DGM – The Passage (Frontiers Records)Wednesday, 7th September 2016
Progressive metal has certain pockets of the world that gain instant appeal – probably due to culture, heritage, and a keen ear on musicianship. Little surprise that Italy is one of those countries – with a love of classical music strong for centuries. DGM hail from Rome, actively recording since the mid 1990’s and now releasing their ninth studio album in The Passage, continuing to build upon their resume as purveyors of melodic, progressive metal.
Assuredly when taking in the intricacies of dazzling guitar/keyboard syncopation, shifting mood dynamics from introspective and sparse to bombastic and free flowing, and the natural multi-octave vocal abilities herein comparisons to leaders like Pagan’s Mind, Symphony X, and the almighty Dream Theater will abound. The key distinction in the case of this quintet is keeping their eyes on the individual arrangements – pushing and pulling in favor of the needs of a song rather than dazzling throughout in technical accolades and patronizing fake glory. A two-part opener like “The Secret” takes up 16 minutes, but contains enough digestible hooks between Mark Basile’s comforting, alluring vocal range (the background supplementation in “Part 2” refreshing), and the guitar/ keyboard layers and transitions that push Simone Mularoni and Emanuele Casali in more of a classic rock/AOR stance over monster shred exercises at every possible turn.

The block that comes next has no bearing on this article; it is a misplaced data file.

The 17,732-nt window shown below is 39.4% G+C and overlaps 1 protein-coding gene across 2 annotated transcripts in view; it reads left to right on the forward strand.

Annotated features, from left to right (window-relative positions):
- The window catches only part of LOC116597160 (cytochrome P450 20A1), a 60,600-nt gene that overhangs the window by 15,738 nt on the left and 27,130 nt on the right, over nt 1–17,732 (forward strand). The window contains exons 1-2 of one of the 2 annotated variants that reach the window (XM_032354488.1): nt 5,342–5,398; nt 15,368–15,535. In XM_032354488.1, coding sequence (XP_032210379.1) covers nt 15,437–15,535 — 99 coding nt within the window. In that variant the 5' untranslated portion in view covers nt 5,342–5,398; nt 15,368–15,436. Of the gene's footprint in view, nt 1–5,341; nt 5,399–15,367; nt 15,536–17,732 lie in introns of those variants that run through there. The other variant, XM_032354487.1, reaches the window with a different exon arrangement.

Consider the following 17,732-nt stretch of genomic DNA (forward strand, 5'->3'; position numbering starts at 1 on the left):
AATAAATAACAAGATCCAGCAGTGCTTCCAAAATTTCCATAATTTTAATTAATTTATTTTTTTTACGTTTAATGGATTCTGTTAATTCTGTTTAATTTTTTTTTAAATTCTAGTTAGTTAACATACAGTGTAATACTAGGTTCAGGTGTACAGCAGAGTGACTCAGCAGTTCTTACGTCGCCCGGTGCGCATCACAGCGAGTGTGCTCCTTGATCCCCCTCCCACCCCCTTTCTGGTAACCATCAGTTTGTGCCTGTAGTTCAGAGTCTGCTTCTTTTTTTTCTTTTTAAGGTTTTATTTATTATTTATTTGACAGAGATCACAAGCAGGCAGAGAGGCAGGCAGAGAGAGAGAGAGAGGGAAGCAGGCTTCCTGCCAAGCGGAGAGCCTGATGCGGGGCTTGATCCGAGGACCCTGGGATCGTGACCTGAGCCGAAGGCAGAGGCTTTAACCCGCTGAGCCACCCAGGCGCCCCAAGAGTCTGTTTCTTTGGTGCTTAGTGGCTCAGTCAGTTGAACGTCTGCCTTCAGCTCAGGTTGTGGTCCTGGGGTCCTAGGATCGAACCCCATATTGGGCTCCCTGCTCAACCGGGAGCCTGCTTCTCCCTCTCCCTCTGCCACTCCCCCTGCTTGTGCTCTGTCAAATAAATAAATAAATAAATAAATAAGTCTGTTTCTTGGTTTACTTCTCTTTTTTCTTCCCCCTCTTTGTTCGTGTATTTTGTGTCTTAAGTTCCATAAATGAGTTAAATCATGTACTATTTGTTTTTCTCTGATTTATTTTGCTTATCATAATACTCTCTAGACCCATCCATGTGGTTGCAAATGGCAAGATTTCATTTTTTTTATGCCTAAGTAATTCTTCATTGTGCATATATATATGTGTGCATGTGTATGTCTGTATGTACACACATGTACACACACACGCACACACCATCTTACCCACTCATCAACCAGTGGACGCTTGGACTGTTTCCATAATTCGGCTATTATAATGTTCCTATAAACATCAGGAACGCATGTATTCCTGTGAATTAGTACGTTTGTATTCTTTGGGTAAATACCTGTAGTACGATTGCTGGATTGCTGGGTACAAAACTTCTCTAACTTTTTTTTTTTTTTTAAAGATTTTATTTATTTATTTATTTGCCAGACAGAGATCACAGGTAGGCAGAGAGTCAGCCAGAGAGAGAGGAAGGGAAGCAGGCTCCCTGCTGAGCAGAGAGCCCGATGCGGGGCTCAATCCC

Boldly taking a particular musical melody and adapting it to different time signatures and keys makes for a consistent experience while not stagnating the material – alternative tapping guitar work in “Animal” while thrash tempo nuances float in from time to time on “Portrait” two examples of DGM molding the songs to become as original as possible. The best progressive metal bands know how to create those one or two standout tracks – either through a brilliant twist for a musical hook or a catchy vocal melody that stays with you forever. In the case of The Passage, the title cut combines both between Simone’s circular, semi-evil main riff and Mark’s highway cruising, commercial-oriented chorus, plus lead breaks that trade off and combine to rivet attention and energize the closing third of the song. You’ll also get Tom Englund from Evergrey gracing this record with his supreme emotional vocal range on the heavier “Ghost of Insanity”.
A tranquil, acoustic-driven ballad “In Sorrow” closes the proceedings – and unlike most hour long efforts, DGM give enough diversity to ensure most listeners will take this in front to back without feeling overwhelmed or exhausted. Given the natural evolution of the band, the current incarnation has been together for close to a decade at this point – releasing another strong contender for progressive metal record of the year, especially for those who prefer a more melodic-driven product.